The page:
“Petra Luna is in America, having escaped the Mexican Revolution and the terror of the Federales. Now that they are safe, Petra and her family can begin again, in this country that promises so much. Still, twelve-year-old Petra knows that her abuelita, little sister, and baby brother depend on her to survive. She leads her family from a smallpox-stricken refugee camp on the Texas border to the buzzing city of San Antonio, where they work hard to build a new life. And for the first time ever, Petra has a chance to learn to read and write.
Yet Petra also sees in America attitudes she thought she’d left behind on the other side of the Río Grande―people who look down on her mestizo skin and bare feet, who think someone like her doesn’t deserve more from life. Petra wants more. Isn’t that what the revolution is about? Her strength and courage will be tested like never before as she fights for herself, her family, and her dreams.”
Last year, when I read #NetGalley #ARCReview: Barefoot Dreams of Petra Luna by Alda P. Dobbs, I was blown away by this children’s book that didn’t read like a children’s book. That book was so good at bringing young Petra’s world to life, I was sure it would be short-listed for the Newbery. I was wrong, although the book was the New York Public Library Book of the Year.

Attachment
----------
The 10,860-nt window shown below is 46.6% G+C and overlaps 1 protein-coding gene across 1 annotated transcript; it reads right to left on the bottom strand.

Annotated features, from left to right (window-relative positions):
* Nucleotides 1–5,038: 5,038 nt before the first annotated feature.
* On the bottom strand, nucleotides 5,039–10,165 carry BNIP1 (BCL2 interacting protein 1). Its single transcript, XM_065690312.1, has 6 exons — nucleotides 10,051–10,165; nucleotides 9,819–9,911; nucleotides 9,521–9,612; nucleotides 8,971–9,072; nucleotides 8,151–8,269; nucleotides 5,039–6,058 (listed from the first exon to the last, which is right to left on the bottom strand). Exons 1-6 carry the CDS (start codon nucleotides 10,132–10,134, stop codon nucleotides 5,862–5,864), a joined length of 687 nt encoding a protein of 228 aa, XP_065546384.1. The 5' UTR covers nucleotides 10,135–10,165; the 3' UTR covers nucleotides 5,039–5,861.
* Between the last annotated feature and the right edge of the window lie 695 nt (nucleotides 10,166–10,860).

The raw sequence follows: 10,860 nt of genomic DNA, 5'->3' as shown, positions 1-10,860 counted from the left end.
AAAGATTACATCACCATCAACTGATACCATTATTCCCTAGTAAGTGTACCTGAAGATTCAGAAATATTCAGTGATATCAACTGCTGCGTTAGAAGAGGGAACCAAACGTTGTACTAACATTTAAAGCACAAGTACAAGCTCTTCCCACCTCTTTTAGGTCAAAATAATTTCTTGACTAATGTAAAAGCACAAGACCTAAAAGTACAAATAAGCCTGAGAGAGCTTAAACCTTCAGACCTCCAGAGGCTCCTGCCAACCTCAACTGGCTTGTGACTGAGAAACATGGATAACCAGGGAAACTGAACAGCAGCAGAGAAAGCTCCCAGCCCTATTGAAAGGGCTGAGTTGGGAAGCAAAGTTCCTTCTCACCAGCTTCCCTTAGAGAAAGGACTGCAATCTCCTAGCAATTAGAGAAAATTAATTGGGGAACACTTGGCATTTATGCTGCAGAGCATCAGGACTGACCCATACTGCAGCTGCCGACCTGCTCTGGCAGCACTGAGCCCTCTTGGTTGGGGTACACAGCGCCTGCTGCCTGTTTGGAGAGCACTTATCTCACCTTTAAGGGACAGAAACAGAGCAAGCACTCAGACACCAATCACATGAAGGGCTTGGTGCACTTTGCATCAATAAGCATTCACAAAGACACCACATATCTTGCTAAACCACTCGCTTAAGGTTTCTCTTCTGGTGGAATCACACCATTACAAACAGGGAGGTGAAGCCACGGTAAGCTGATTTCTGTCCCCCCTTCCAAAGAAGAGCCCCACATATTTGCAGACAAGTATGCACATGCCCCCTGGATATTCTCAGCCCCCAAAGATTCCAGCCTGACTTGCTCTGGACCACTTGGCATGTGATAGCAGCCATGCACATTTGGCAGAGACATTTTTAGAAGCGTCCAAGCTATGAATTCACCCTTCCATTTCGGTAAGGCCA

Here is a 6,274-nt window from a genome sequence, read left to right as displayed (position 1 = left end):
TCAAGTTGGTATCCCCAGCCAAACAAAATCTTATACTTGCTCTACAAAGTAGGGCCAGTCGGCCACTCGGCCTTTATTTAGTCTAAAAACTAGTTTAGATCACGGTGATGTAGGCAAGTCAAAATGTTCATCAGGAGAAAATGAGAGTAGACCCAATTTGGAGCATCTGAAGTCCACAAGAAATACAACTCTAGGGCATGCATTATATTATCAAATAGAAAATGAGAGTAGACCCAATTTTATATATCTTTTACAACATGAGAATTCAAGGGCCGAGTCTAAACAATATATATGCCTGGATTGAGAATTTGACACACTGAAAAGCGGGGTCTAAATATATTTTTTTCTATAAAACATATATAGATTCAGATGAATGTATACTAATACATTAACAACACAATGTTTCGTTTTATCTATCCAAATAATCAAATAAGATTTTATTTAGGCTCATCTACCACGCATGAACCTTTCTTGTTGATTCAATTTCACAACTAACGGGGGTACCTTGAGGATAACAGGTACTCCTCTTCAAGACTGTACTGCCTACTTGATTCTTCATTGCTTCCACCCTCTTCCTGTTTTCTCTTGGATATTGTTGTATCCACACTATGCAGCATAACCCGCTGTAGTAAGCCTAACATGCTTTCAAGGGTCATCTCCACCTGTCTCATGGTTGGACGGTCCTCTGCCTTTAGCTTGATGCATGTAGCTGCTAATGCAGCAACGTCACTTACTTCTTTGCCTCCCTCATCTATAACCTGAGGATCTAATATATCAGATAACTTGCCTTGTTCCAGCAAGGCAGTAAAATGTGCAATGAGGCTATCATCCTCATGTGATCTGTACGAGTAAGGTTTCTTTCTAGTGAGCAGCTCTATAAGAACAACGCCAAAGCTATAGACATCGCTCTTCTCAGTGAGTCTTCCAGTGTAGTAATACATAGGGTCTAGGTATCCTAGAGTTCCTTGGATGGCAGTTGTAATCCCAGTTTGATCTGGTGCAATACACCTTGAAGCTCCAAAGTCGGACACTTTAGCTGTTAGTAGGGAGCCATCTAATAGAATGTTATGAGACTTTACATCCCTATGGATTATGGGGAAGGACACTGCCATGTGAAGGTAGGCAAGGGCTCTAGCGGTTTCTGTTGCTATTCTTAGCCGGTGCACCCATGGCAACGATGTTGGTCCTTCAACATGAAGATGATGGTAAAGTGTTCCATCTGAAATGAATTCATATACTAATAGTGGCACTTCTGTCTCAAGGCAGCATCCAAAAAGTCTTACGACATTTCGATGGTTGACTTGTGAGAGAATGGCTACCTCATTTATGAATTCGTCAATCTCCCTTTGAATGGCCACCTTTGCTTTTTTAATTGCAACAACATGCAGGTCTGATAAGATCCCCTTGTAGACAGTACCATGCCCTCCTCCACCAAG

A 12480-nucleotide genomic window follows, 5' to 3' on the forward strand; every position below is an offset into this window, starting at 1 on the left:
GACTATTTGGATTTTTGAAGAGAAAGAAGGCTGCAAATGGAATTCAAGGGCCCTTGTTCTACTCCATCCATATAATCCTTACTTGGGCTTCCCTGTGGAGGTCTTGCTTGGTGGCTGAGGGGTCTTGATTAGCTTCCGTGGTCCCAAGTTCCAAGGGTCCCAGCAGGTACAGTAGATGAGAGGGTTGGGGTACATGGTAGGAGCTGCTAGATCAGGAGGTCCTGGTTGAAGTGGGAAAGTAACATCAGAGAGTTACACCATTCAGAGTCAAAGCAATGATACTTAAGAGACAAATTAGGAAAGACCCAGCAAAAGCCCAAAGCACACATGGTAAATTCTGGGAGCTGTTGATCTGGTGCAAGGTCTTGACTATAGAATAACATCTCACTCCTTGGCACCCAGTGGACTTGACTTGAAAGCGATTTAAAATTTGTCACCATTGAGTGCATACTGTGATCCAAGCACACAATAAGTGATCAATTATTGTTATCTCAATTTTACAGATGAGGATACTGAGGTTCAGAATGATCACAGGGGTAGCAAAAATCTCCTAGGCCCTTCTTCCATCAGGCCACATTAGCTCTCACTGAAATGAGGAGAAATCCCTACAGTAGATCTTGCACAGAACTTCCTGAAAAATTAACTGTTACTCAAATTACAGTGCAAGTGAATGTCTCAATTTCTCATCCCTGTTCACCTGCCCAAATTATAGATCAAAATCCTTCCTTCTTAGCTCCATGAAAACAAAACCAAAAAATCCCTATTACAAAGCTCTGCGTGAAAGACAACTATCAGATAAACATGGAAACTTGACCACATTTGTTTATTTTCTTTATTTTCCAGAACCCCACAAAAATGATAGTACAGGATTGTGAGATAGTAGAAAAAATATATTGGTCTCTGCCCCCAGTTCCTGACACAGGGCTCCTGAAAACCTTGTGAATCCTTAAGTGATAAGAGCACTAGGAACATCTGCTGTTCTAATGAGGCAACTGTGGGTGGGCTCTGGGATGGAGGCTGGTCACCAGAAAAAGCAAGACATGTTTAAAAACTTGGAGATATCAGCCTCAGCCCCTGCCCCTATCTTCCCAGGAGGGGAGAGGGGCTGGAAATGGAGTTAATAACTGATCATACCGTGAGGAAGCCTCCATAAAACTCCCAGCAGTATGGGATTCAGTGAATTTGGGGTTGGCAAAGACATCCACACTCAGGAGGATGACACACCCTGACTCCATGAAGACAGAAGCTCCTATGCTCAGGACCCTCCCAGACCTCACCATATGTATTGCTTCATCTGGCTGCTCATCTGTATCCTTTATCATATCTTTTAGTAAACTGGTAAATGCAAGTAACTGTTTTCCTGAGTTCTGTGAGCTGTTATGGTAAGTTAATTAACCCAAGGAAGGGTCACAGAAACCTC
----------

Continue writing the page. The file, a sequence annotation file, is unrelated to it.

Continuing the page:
Happily, I discovered a sequel, The Other Side of the River (Amazon), whose publication date is September 6, 2022. I received an Advanced Reader’s Copy of the book from NetGalley and Sourcebooks in exchange for an honest review. All opinions expressed are my own.
I did not think a sequel to The Barefoot Dreams of Petra Luna could be as good as the original. But in some ways, The Other Side of the River surpasses the original book. While the original book shared the plight of Petra’s family as they try to flee Mexico, the new book is completely different. Petra and her family are now in America, making their way to San Antonio, following the revolution in Mexico.
The trials and tribulations that Petra has to go through in this book are even greater than in the original book. Taking on the responsibilities of taking care of her family at such a young age, always hustling, always thinking, trying to better herself. These are all things that readers young and old can connect with. Dealing with an unfeeling boss, then finding a better place of employment, with better wages and benefits, is just one of the many life lessons one can learn from this book. The strength of family and caring for one another in unparalleled. To take on the burden of caring for a younger sister and brother as well as her grandmother is terrifying yet necessary to Petra’s growth as a person.
I don’t want to get into specifics here because I want you to be surprised at the book’s twists and turns as I did, but suffice it to say that once I was winding up this satisfying read, I could tell the door was open to a third book in the series, for which I was truly grateful. I hope I’m right, because this is the type of children’s book that needs to be written and read.
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